Nabu

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For other uses, see Nabu (disambiguation).
Lee Lawrie, Nabu (1939). Library of Congress John Adams Building, Washington, D.C.
Nabu
God of wisdom and writing[1][2]
Abode Borsippa[2]
Symbol Clay tablet and stylus[1]
Consort Tashmetum[3]
Parents Marduk and Sarpanitum[2]
Mount Sirrush[citation needed]
Ancient Mesopotamian religion
Chaos Monster and Sun God
Other traditions

Nabu (in Biblical Hebrew Nebo נבו[4]) is the Assyrian and Babylonian god of wisdom and writing, worshipped by Babylonians as the son of Marduk and Sarpanitum and as the grandson of Ea. Nabu's consort was Tashmetum.

Etymology[edit]

Nabu's name is derived from the Semitic root nb´, meaning "to name/designate", "announcer/herald", "the one who is named/designated", "to call", and "to proclaim".[2][5][6]

History[edit]

Nabu was originally a West Semitic deity from Ebla whose cult was introduced to Mesopotamia by the Amorites after 2000 BCE.[2][6][7] Nabu was assimilated into Marduk's cult, where he became Marduk's minister and, eventually, his son with Sarpanitum and co-regent of the Mesopotamian pantheon.[2][6]

Nabu resided in his temple of Ezida in Borsippa and also had several temples devoted to him throughout Assyria and beyond.[1][2][6][8] Due to his role as Marduk's minister and scribe, Nabu became the god of wisdom and writing (including religious, scientific and magical texts[9][10]) taking over the role from the Sumerian goddess Nisaba.[2][6][10][11] Nabu became one of the principal gods in Assyria; Assyrians addressed many prayers and inscriptions to Nabu and named children after him.[7]

Nabu was also worshipped as a god of fertility, a god of water, and a god of vegetation.[1][7] He was also the keeper of the Tablets of Destiny, which recorded the fate of mankind[2] and allowed him to increase or diminish the length of human life.[citation needed] His symbols are the clay tablet and stylus.[1]

Nabu's consort was the Akkadian goddess Tashmetum.[3] He wears a horned cap, and stands with hands clasped, in the ancient gesture of priesthood.[citation needed] He rides on a winged dragon known as Sirrush which originally belonged to his father Marduk.[citation needed] During the Babylonian New Year Festival, the cult statue of Nabu was transported from Borsippa to Babylon in order to commune with his father Marduk.[citation needed]

In Babylonian astrology, Nabu was identified with the planet Mercury.[2]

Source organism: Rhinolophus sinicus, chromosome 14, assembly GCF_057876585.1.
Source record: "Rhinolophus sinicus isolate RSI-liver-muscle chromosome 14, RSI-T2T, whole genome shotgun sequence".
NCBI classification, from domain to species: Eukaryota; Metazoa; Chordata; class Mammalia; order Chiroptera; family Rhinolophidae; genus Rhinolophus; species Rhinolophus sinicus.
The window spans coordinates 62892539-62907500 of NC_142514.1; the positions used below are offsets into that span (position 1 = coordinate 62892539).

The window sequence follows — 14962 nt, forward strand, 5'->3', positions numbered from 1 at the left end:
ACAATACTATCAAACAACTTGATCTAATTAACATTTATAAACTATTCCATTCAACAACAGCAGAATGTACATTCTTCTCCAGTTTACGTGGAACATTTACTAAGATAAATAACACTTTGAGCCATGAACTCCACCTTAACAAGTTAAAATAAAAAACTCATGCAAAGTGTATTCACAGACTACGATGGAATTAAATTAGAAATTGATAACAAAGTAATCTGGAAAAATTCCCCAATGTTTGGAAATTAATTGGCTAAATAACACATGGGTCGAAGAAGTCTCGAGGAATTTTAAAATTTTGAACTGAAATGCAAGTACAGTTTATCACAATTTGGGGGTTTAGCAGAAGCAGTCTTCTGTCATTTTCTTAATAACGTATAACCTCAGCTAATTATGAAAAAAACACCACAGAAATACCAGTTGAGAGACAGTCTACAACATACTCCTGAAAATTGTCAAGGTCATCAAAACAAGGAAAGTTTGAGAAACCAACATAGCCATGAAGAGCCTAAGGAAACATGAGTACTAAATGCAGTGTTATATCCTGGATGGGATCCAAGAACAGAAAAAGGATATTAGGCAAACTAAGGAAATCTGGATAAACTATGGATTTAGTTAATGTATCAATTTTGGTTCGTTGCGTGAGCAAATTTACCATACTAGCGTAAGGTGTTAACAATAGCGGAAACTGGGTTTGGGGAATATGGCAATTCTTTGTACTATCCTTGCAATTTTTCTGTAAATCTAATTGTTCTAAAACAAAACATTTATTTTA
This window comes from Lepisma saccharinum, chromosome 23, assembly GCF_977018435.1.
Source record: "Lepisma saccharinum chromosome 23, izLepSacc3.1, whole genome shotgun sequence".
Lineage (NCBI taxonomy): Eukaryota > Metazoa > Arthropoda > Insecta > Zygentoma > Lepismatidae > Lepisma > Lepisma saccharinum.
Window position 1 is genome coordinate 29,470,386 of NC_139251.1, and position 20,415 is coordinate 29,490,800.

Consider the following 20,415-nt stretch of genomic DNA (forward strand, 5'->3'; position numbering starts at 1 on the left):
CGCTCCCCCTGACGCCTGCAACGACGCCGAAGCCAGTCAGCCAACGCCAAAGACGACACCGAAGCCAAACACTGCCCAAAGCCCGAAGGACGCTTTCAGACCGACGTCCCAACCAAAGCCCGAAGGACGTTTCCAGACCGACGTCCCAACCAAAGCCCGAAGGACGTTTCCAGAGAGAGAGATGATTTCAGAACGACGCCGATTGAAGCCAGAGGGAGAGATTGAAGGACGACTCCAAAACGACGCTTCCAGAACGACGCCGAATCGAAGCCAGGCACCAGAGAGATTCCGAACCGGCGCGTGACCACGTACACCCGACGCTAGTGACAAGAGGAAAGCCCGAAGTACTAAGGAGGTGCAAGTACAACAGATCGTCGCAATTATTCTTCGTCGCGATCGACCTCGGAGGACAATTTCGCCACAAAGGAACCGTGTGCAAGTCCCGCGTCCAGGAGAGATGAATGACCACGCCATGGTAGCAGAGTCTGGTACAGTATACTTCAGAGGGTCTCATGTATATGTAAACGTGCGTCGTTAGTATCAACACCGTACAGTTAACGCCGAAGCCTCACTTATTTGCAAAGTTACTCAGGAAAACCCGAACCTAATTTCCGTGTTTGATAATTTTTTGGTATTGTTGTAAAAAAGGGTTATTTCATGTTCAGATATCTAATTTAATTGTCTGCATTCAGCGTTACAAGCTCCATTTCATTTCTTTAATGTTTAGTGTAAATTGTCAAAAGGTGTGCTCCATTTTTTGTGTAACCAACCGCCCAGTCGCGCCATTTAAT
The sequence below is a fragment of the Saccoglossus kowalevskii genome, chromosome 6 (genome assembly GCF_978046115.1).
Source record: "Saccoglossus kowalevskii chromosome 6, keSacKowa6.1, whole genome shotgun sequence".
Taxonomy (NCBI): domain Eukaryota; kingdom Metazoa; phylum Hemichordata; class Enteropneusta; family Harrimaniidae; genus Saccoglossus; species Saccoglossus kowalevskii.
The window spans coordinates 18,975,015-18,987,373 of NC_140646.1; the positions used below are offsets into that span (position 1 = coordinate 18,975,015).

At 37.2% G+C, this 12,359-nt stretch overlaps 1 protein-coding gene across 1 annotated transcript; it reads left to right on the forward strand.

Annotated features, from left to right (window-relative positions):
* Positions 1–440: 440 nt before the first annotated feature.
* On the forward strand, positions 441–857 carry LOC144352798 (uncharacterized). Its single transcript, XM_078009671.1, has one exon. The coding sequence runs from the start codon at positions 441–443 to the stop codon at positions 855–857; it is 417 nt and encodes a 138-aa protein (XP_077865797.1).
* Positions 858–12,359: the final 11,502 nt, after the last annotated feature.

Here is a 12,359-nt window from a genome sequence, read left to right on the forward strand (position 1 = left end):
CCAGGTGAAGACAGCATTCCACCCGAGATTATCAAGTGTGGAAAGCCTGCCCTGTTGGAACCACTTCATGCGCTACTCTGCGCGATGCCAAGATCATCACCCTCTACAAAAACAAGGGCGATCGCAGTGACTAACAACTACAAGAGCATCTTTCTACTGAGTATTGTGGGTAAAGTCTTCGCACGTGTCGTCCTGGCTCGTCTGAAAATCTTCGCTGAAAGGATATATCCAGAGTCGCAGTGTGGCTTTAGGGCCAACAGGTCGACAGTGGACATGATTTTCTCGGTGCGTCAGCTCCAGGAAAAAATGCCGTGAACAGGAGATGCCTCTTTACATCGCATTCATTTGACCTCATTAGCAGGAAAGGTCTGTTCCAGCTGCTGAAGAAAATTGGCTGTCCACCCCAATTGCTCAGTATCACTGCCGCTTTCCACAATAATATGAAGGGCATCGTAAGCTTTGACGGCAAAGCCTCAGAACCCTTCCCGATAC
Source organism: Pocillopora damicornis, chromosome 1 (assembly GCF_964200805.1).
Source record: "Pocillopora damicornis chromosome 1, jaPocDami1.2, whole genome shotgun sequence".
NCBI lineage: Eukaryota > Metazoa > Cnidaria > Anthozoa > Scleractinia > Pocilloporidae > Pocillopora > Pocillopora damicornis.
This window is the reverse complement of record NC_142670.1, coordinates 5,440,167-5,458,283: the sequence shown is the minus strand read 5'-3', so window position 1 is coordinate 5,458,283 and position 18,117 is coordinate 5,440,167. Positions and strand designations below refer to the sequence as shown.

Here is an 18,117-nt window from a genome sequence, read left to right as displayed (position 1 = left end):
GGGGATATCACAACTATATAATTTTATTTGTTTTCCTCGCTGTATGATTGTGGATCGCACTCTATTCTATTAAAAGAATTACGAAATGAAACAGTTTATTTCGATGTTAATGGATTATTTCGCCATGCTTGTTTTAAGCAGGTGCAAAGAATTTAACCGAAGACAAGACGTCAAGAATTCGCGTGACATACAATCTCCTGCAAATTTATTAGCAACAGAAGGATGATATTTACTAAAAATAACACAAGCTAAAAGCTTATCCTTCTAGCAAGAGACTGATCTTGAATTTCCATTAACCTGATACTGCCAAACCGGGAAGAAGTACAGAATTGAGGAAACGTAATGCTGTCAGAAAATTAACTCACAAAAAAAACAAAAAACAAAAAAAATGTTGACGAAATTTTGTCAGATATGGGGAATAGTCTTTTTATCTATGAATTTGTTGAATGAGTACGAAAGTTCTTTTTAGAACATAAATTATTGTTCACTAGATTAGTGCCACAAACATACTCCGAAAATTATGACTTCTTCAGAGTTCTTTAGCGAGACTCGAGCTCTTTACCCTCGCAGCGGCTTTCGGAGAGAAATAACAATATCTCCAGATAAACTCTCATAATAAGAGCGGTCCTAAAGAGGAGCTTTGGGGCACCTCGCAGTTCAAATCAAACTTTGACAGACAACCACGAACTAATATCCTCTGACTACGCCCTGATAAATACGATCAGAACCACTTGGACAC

Outside of Mesopotamia[edit]

In the Bible, Nabu is mentioned as Nebo in Isaiah 46:1 and Jeremiah 48:1.[12][13]

Nabu, as a god of wisdom and writing, was identified by the Greeks with Hermes, by the Romans with Mercury, and by the Egyptians with Thoth.[citation needed]

Depictions[edit]

Drawing of a statue in the British Museum.

A statue of Nabu from Calah, erected during the reign of the Assyrian king Tiglath-pileser III, is on display in the British Museum.[citation needed]

References[edit]

  1. ^ a b c d e Editors, The. "Nabu | Babylonian deity". Britannica.com. Retrieved 2015-06-23. 
  2. ^ a b c d e f g h i j "Ancient Mesopotamian Gods and Goddesses – Nabu (god)". Oracc.museum.upenn.edu. Retrieved 2015-06-23. 
  3. ^ a b "Tashmetum | ancient goddess". Britannica.com. Retrieved 2015-06-23. 
  4. ^ Arie Uittenbogaard for Abarim Publications. "Nebo | The amazing name Nebo: meaning and etymology". Abarim-publications.com. Retrieved 2015-07-02. 
  5. ^ Jeffers, Ann (1996). Magic and Divination in Ancient Palestine and Syria. Leiden: Brill. p. 82. ISBN 9789004105133. Retrieved 1 July 2015. 
  6. ^ a b c d e Leick, Gwendolyn (1998). A Dictionary of Ancient Near Eastern Mythology ([1. pbk. ed.]. ed.). London: Routledge. pp. 123–124. ISBN 0415198119. Retrieved 8 July 2015. 
  7. ^ a b c "Nabu – Myth Encyclopedia – mythology, god, ancient, children". Mythencyclopedia.com. Retrieved 2010-12-24. 
  8. ^ "Nimrud: Materialities of Assyrian Knowledge Production - Ezida, the god Nabu's temple of scholarship". Oracc.museum.upenn.edu. Retrieved 2015-07-09. 
  9. ^ Editors, The (2015-06-25). "Calah | ancient city, Iraq". Britannica.com. Retrieved 2015-07-09. 
  10. ^ a b Rostovtzeff, M. (1926). A History of the Ancient World. [Cheshire, CT]: Biblo Moser. p. 16. ISBN 0819621625. Retrieved 6 July 2015. 
  11. ^ "Scribes in ancient Mesopotamia". British Museum. Retrieved 2015-07-06. 
  12. ^ "Isaiah 46:1 NIV – Gods of Babylon – Bel bows down, Nebo". Bible Gateway. Retrieved 2015-06-23. 
  13. ^ "Jeremiah 48:1 NIV - A Message About Moab - Concerning Moab". Bible Gateway. Retrieved 2015-07-02. 

External links[edit]